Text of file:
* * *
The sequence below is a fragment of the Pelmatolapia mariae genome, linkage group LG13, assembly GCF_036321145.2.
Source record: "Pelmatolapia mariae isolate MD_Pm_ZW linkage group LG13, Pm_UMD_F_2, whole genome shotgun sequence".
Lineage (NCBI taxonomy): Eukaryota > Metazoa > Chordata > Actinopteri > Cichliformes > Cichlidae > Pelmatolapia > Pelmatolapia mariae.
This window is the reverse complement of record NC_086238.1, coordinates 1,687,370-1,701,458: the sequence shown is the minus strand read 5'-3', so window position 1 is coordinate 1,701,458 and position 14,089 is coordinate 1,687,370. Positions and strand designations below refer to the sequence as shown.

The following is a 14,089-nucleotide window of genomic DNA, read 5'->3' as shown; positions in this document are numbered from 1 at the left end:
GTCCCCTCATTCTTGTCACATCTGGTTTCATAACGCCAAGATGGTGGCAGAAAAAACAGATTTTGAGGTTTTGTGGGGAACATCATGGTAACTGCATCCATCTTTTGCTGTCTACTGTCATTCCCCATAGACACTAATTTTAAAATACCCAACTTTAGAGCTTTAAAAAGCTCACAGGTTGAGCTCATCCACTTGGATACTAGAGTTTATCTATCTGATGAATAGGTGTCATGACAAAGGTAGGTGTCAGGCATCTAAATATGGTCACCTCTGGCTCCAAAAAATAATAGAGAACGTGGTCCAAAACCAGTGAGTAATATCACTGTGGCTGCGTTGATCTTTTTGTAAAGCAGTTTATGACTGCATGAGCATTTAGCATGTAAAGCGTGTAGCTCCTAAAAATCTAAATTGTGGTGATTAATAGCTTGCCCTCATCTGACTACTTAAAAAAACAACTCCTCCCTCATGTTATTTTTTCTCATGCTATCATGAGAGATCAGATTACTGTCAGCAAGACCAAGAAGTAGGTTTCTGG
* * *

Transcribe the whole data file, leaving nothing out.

The sequence below is a fragment of the Pelmatolapia mariae genome, linkage group LG13, assembly GCF_036321145.2.
Source record: "Pelmatolapia mariae isolate MD_Pm_ZW linkage group LG13, Pm_UMD_F_2, whole genome shotgun sequence".
Lineage (NCBI taxonomy): Eukaryota > Metazoa > Chordata > Actinopteri > Cichliformes > Cichlidae > Pelmatolapia > Pelmatolapia mariae.
This window is the reverse complement of record NC_086238.1, coordinates 1,687,370-1,701,458: the sequence shown is the minus strand read 5'-3', so window position 1 is coordinate 1,701,458 and position 14,089 is coordinate 1,687,370. Positions and strand designations below refer to the sequence as shown.

The following is a 14,089-nucleotide window of genomic DNA, read 5'->3' as shown; positions in this document are numbered from 1 at the left end:
GTCCCCTCATTCTTGTCACATCTGGTTTCATAACGCCAAGATGGTGGCAGAAAAAACAGATTTTGAGGTTTTGTGGGGAACATCATGGTAACTGCATCCATCTTTTGCTGTCTACTGTCATTCCCCATAGACACTAATTTTAAAATACCCAACTTTAGAGCTTTAAAAAGCTCACAGGTTGAGCTCATCCACTTGGATACTAGAGTTTATCTATCTGATGAATAGGTGTCATGACAAAGGTAGGTGTCAGGCATCTAAATATGGTCACCTCTGGCTCCAAAAAATAATAGAGAACGTGGTCCAAAACCAGTGAGTAATATCACTGTGGCTGCGTTGATCTTTTTGTAAAGCAGTTTATGACTGCATGAGCATTTAGCATGTAAAGCGTGTAGCTCCTAAAAATCTAAATTGTGGTGATTAATAGCTTGCCCTCATCTGACTACTTAAAAAAACAACTCCTCCCTCATGTTATTTTTTCTCATGCTATCATGAGAGATCAGATTACTGTCAGCAAGACCAAGAAGTAGGTTTCTGG